An Atrocity Happens. We Remain Silent?

This is no ordinary opening of an academic year, Cardinal Donald Wuerl of Washington, D.C., said toward the end of Mass for my alma mater’s academic year. “Atrocities happen because there are people who commit them and because there are people who simply choose to remain silent,” he said at the Basilica of the National Shrine of the Immaculate Conception, adjacent to the Catholic University of America.

He said that we cannot ignore that there are today “brothers and sisters of our faith and of other faiths in a part of the world where there is clearly an effort to eliminate them.”

Pointing to Iraq and Syria, he said: the “displacement” of children and women and men “is the least of the things happening to them.” And that it “is something that we really are not free to ignore.”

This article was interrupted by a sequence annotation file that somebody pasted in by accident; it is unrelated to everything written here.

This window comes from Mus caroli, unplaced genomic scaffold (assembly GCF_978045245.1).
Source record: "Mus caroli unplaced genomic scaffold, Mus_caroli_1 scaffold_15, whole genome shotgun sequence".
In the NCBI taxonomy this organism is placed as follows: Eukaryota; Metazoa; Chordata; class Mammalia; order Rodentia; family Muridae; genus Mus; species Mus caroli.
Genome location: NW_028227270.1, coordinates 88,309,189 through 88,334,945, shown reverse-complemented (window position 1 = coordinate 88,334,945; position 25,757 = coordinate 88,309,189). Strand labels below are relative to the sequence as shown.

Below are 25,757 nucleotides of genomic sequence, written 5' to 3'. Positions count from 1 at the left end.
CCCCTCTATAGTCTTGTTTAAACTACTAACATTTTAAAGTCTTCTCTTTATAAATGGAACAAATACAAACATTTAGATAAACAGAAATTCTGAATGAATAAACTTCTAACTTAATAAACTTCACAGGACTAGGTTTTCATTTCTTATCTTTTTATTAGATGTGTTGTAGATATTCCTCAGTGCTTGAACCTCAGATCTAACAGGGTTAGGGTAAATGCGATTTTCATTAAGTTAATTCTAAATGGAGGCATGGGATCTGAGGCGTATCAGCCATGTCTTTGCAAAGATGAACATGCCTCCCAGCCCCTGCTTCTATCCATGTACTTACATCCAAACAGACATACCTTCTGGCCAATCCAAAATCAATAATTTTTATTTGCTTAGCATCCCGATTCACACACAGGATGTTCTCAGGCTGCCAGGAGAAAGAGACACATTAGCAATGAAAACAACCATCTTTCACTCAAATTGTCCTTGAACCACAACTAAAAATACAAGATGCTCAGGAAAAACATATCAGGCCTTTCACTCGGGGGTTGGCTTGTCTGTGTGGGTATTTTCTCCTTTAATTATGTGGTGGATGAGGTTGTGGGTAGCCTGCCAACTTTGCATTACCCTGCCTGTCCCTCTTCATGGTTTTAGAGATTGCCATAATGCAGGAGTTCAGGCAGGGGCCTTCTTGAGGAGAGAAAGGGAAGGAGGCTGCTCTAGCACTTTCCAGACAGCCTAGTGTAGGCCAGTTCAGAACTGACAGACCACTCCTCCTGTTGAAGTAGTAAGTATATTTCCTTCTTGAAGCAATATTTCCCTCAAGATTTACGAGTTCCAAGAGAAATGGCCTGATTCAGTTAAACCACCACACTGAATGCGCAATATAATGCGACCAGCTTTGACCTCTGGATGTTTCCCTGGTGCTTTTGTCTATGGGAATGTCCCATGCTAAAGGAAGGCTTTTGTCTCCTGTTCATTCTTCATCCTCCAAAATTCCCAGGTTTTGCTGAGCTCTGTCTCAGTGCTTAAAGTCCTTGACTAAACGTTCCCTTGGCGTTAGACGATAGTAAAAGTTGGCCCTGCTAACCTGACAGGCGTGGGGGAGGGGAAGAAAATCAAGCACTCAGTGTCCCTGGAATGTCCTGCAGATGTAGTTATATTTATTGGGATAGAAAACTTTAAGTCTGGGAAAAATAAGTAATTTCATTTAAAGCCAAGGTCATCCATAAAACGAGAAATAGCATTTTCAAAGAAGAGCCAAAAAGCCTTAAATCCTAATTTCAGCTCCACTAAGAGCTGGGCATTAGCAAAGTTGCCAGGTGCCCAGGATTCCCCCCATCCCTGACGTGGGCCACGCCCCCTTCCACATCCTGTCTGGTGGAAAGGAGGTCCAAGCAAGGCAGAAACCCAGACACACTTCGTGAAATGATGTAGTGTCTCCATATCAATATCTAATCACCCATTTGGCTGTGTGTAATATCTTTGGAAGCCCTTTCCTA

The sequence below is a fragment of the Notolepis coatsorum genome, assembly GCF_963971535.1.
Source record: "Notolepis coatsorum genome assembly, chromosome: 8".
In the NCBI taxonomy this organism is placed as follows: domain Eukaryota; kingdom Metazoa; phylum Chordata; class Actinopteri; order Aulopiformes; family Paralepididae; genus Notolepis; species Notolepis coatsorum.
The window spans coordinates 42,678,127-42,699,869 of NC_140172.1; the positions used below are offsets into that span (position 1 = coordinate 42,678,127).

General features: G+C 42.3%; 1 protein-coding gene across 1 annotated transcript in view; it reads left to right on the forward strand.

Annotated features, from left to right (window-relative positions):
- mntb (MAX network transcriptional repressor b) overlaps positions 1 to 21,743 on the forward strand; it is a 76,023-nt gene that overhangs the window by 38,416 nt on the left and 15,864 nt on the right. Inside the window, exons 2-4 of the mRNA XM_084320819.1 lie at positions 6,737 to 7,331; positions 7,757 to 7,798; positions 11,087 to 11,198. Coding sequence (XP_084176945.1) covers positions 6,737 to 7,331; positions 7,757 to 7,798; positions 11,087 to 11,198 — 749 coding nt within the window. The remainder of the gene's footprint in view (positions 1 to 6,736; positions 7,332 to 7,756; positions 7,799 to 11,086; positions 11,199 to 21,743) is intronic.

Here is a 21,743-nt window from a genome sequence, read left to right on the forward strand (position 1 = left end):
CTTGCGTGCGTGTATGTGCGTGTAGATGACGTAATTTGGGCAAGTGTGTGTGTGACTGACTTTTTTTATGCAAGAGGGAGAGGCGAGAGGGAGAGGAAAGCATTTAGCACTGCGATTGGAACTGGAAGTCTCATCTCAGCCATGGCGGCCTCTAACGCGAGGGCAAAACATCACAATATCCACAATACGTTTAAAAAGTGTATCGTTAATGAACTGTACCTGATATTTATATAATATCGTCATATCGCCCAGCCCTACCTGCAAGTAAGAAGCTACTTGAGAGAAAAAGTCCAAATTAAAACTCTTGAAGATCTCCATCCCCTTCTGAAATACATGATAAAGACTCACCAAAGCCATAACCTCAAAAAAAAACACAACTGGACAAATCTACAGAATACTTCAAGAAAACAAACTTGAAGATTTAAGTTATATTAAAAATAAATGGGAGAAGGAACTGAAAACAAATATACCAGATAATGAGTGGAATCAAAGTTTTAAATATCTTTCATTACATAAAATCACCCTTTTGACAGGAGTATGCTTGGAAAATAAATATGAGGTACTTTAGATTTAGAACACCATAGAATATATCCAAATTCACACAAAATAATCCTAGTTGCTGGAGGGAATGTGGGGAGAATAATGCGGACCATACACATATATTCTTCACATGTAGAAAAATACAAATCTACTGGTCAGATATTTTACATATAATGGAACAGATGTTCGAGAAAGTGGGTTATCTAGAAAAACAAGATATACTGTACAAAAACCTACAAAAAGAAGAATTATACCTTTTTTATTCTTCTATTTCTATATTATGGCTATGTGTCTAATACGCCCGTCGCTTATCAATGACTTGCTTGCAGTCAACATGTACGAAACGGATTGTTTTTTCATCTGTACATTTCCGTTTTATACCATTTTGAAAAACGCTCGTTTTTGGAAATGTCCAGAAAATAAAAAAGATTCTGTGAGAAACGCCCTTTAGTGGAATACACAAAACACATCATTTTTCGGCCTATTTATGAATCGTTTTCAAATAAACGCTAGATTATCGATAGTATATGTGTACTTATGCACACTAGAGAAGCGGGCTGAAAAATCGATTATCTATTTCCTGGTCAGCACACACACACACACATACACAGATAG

He said of himself: “I don’t want to have on my conscience that I was complici[t] in something as horrendous as this simply by being quiet.”

From our nation’s capital, Cardinal Wuerl pointed to our obligation to “raise our voices” in “solidarity” with these persecuted people, who Christians, by Baptism, have a particular obligation toward. He asked:

Where are the voices?
Where are the voices of parliaments and congresses?
Where are the voices of campuses?
Where are the voices of community leaders?
Where are the voices of talk-show hosts and radio programs?
Where are the voices of the late-night news?
Where are the voices of editorial columns?
Where are the voices of op-ed pieces?
Why a silence?

“Each one of us has at least the power to raise our voice in solidarity with people distant from us … part of our human community,” the Catholic cardinal said.

You can watch his rousing alarm here:


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